Abstract and Keywords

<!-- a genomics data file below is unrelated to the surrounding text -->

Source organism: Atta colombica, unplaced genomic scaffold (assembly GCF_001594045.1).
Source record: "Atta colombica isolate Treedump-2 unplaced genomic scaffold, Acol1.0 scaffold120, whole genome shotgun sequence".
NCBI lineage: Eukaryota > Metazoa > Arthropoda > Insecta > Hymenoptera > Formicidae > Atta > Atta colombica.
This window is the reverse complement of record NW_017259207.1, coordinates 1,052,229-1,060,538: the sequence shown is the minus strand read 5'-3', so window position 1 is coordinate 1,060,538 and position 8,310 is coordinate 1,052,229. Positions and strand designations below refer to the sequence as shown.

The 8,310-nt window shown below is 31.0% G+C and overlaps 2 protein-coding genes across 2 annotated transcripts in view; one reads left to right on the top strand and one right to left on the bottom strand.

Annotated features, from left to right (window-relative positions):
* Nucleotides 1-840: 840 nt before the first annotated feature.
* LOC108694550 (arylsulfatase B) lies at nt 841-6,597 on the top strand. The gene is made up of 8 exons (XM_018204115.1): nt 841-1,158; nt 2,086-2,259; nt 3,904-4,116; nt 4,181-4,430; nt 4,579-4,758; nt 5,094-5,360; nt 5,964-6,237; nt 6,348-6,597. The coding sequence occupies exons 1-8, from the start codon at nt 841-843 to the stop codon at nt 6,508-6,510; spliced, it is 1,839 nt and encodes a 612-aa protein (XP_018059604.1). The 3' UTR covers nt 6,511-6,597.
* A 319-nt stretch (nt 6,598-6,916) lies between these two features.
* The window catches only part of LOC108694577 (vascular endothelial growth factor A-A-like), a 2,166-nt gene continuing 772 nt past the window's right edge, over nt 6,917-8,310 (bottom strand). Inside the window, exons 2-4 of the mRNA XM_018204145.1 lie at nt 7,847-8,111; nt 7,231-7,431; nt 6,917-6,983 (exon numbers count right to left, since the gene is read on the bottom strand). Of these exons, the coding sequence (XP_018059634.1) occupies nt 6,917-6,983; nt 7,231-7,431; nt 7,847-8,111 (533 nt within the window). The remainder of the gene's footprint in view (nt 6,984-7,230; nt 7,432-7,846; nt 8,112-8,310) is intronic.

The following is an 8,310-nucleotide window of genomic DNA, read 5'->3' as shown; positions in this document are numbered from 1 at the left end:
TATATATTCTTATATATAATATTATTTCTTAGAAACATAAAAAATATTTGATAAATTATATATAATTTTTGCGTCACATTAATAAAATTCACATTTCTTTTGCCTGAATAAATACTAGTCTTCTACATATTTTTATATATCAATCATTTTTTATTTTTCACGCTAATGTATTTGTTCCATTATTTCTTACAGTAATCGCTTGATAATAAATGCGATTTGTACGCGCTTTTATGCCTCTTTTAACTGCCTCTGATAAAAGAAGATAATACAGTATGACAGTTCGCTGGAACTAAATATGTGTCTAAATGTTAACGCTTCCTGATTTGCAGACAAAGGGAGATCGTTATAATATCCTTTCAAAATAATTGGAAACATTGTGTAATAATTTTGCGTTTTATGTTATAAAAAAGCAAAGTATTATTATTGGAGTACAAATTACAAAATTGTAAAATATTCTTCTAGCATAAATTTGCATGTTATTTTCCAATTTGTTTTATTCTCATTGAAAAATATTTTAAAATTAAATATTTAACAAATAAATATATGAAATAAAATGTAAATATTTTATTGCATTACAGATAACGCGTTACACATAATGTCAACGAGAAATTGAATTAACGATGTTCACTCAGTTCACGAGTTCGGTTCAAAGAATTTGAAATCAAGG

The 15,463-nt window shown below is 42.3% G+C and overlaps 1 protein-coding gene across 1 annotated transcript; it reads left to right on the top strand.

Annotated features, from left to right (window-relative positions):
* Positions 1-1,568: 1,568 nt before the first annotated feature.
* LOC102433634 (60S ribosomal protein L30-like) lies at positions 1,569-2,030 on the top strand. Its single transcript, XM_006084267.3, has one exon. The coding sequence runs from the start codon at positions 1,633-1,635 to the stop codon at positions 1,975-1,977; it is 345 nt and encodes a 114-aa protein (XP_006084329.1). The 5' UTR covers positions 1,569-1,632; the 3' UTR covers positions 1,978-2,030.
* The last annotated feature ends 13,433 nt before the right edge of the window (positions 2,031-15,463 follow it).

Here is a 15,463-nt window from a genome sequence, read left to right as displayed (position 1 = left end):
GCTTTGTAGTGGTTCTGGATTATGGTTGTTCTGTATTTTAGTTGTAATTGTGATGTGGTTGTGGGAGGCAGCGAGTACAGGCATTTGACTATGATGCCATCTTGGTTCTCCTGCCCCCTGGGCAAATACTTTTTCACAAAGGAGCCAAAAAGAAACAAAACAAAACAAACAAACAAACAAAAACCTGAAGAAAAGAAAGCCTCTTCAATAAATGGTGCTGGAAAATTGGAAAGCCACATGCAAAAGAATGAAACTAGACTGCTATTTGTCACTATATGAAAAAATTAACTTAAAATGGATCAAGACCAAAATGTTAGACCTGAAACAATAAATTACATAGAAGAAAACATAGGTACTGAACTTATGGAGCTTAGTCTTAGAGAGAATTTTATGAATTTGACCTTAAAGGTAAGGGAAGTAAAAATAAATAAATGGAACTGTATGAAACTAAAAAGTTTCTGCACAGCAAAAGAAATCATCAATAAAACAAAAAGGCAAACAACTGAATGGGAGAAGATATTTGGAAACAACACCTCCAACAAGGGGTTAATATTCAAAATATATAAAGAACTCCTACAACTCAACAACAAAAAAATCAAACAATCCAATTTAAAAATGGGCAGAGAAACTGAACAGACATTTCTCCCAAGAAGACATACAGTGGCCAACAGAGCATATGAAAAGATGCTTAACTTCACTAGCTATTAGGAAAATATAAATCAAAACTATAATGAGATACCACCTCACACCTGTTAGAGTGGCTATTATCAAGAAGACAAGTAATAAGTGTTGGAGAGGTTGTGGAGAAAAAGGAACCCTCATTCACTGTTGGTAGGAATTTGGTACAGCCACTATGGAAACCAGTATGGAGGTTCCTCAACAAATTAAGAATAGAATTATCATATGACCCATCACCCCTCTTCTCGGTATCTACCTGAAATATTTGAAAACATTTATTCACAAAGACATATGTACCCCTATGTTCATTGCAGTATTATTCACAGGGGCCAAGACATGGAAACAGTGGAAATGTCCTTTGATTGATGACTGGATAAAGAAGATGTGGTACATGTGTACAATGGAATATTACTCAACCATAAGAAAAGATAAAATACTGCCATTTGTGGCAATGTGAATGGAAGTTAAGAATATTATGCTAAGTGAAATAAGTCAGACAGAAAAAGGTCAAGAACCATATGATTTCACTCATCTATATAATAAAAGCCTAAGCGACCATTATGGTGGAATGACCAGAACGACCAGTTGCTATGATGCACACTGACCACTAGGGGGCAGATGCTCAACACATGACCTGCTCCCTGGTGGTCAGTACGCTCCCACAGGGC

The Millennium Development Goals (MDGs), endorsed by 189 governments at the Millennium Summit, propose a concerted global effort to reduce the incidence of severe poverty and many of its most serious manifestations over a twenty-five-year period. The MDGs offer crucial insights into the politics of poverty and poverty reduction in international affairs. Their political dimensions can be analyzed in terms of agency, the nature and limits of accountability, the use and manipulation of quantitative goals for political ends, the dangerous illusion that MDG objectives can be accomplished in large part by mobilizing more development assistance, and the MDGs’ distinctly apolitical approach to the structural causes of poverty. The MDG initiative should be situated in three ongoing streams of debate and discussion: the debate over the relative priority of growth and of human development for poverty reduction; the tension between the assertion of rights and the enunciation of donor-driven goals as the political engine of poverty reduction; and the debate over the roles of markets and of state direction and regulation. While the MDGs concentrate on increasing aid flows to reduce the incidence of poverty and its manifestations, international trade and finance arrangements too often impede rapid progress. This is evident in water privatization, trade rules, and anti-retroviral medicines for HIV/AIDS patients. A way forward is to integrate the MDGs more deeply with human rights guarantees. Donors, for example, must take seriously the 2002 Draft Guidelines for the application of human rights to poverty reduction strategies.
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